News Privacy

Ashley Madison Hack – what has been leaked?

Ashley Madison data leaked
August 20, 2015

In what could well be the most controversial data breach for 2015, hackers have released highly intimate personal data purportedly belonging to the AshleyMadison.com website and associated dating websites, owned by the company Avid Life Media, Inc.

As with all privacy breaches there are multiple victims here. The customers whose personal data has been leaked, as well as the company trusted to keep it secure; a trust that may never be regained.

However, what makes this case highly significant is the collateral damage that will likely spread beyond just the direct privacy breach.  Family ‘secrets’ are revealed and victims are ‘ousted’ – seemingly at the hands of apparent anonymous hackers.

The hackers have released the information with an invitation to “Find someone you know in here?” followed by “Keep in mind the site is a scam with thousands of fake female profiles”.

On that note, remember that the information obtained and released by hackers in data breaches by their very definition is never verified by the companies who are breached, and so this brings into question the integrity of all the data, regardless of how authentic it might seem.  For example, there may be deliberately false information inserted by the hackers into the leaked AshleyMadison.com data designed to damage reputations or serve another agenda. Initial reports suggest the data includes many falsified records.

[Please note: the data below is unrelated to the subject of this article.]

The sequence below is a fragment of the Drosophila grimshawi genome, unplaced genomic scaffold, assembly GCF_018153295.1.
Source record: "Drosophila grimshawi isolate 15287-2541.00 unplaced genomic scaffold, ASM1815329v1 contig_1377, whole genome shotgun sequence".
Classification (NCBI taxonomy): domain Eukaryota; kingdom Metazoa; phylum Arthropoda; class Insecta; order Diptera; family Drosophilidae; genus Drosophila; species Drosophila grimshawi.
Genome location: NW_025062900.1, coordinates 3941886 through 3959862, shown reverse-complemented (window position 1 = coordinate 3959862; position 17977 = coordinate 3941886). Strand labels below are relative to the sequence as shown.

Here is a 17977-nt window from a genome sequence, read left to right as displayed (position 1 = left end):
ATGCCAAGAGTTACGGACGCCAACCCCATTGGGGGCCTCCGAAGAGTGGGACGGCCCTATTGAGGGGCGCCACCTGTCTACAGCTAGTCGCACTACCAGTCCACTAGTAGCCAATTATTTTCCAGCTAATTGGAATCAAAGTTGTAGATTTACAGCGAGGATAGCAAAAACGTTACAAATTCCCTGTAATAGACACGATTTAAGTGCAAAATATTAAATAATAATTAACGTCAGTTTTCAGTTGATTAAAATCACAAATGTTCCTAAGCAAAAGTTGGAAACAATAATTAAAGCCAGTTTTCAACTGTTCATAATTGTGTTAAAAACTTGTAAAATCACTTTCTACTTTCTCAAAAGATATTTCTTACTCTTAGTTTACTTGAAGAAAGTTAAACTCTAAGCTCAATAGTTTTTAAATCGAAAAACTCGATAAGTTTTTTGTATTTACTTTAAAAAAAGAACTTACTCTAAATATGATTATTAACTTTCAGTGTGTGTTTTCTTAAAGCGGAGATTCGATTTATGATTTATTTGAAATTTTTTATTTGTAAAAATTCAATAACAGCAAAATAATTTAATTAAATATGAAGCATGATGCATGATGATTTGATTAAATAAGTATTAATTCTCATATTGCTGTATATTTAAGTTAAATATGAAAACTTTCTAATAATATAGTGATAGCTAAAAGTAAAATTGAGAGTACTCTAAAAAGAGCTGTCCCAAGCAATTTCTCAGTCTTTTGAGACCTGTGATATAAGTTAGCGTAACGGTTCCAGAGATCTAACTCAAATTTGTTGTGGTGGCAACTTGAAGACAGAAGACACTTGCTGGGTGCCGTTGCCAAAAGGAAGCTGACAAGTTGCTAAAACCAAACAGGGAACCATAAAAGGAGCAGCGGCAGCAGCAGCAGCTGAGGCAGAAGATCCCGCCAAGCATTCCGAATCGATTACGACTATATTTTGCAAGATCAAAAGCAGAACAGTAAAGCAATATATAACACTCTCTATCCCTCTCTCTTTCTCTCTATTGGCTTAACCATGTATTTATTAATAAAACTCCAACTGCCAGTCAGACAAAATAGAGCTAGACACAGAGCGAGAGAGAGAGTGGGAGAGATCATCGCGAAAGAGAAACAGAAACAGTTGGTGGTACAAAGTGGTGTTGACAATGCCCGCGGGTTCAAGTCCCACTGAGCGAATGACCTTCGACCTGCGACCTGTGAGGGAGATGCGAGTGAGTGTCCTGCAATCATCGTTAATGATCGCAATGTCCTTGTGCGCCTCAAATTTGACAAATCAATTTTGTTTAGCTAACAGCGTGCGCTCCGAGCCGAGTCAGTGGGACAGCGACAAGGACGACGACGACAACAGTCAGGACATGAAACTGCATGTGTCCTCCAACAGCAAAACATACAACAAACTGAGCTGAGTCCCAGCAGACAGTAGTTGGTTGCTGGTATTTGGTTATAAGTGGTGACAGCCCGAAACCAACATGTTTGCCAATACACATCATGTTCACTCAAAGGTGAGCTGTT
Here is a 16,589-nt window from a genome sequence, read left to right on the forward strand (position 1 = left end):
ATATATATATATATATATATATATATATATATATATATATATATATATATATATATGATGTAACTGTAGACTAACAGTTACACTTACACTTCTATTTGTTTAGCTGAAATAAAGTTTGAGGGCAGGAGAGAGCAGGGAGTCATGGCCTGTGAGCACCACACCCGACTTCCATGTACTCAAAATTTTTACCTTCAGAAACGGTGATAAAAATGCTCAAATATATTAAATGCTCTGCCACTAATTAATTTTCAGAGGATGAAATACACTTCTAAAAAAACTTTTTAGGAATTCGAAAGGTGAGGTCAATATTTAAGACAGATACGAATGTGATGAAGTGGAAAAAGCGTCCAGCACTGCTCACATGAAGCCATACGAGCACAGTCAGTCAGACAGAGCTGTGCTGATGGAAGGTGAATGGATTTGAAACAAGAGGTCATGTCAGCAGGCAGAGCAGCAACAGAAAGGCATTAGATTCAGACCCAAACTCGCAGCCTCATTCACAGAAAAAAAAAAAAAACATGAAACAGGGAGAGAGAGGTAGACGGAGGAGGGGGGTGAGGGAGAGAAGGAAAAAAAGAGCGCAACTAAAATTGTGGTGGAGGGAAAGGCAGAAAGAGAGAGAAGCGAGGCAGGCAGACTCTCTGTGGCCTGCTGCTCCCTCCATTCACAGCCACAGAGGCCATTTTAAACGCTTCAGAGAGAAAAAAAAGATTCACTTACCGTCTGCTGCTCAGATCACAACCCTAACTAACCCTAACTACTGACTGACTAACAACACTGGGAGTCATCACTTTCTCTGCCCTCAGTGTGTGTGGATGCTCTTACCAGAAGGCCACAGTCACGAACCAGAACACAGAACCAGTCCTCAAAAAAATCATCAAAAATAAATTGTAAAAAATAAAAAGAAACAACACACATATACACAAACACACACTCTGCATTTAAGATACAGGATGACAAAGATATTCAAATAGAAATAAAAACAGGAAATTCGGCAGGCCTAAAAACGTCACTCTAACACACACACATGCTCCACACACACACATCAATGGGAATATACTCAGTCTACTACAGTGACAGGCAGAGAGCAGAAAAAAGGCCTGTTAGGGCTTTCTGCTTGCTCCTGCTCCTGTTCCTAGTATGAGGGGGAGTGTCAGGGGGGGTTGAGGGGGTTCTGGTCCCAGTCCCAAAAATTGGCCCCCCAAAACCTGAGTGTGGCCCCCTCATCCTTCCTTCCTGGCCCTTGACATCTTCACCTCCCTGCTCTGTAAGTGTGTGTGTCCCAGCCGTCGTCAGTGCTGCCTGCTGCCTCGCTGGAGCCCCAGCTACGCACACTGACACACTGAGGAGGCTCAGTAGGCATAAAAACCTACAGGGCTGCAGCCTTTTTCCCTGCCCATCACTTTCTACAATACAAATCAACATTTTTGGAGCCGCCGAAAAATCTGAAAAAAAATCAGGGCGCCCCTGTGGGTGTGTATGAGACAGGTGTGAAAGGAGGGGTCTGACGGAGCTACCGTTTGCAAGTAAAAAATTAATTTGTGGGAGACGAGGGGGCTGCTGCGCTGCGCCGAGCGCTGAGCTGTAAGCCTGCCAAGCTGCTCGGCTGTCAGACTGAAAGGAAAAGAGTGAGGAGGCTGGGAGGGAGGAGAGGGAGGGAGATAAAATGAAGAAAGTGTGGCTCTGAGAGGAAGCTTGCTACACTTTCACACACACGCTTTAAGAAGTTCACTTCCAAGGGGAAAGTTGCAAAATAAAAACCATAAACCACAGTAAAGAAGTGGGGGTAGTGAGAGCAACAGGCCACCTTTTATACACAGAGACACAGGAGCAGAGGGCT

Here’s a summary of the exact data that was breached:

  • Full names and addresses
  • Birthdates
  • Email addresses
  • Credit card transactions
  • GPS Coordinates
  • User Names & Passwords
  • Sexual Preference
  • Height, Weight, physical characteristics
  • Smoking and drinking habits

Today’s breach may well affect nearly 30 million victims, and maybe you don’t know any of them… this time. Next time, in another context, it could be you.  With the obvious interest in this data set, there is an opportunity here for the rest of us.

Given the personal and intimate nature of the data, can we as users still protect the privacy of those that have been compromised? Perhaps as users we can offset part of the harm, and at a minimum not aggravate it by ignoring the content of the disclosure. We don’t have to give the hackers power by consuming the illegally breached information.

Until next time, stay safe out there.


August 20, 2015


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